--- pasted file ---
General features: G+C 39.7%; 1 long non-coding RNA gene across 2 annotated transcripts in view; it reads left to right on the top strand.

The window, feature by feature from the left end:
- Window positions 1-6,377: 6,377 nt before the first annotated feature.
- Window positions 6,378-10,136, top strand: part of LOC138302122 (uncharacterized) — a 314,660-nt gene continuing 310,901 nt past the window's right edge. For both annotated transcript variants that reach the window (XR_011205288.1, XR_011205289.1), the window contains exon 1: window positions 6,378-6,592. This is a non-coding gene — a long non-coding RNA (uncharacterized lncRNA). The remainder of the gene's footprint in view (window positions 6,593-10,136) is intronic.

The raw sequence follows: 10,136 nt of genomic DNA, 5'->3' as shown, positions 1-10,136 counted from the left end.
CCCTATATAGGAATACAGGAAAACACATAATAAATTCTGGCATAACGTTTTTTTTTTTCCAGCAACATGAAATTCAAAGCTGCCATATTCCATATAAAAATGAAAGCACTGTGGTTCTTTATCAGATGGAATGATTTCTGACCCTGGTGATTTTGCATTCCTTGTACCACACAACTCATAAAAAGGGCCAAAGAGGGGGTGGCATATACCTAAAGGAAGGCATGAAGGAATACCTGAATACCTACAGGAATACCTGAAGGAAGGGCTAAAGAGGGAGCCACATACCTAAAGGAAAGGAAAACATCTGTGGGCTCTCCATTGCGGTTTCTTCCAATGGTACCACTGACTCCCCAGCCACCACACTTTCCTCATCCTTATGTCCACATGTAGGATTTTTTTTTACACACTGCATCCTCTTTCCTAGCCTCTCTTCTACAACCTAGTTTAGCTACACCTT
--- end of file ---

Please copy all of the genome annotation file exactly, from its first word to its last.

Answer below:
General features: G+C 39.7%; 1 long non-coding RNA gene across 2 annotated transcripts in view; it reads left to right on the top strand.

The window, feature by feature from the left end:
- Window positions 1-6,377: 6,377 nt before the first annotated feature.
- Window positions 6,378-10,136, top strand: part of LOC138302122 (uncharacterized) — a 314,660-nt gene continuing 310,901 nt past the window's right edge. For both annotated transcript variants that reach the window (XR_011205288.1, XR_011205289.1), the window contains exon 1: window positions 6,378-6,592. This is a non-coding gene — a long non-coding RNA (uncharacterized lncRNA). The remainder of the gene's footprint in view (window positions 6,593-10,136) is intronic.

The raw sequence follows: 10,136 nt of genomic DNA, 5'->3' as shown, positions 1-10,136 counted from the left end.
CCCTATATAGGAATACAGGAAAACACATAATAAATTCTGGCATAACGTTTTTTTTTTTCCAGCAACATGAAATTCAAAGCTGCCATATTCCATATAAAAATGAAAGCACTGTGGTTCTTTATCAGATGGAATGATTTCTGACCCTGGTGATTTTGCATTCCTTGTACCACACAACTCATAAAAAGGGCCAAAGAGGGGGTGGCATATACCTAAAGGAAGGCATGAAGGAATACCTGAATACCTACAGGAATACCTGAAGGAAGGGCTAAAGAGGGAGCCACATACCTAAAGGAAAGGAAAACATCTGTGGGCTCTCCATTGCGGTTTCTTCCAATGGTACCACTGACTCCCCAGCCACCACACTTTCCTCATCCTTATGTCCACATGTAGGATTTTTTTTTACACACTGCATCCTCTTTCCTAGCCTCTCTTCTACAACCTAGTTTAGCTACACCTT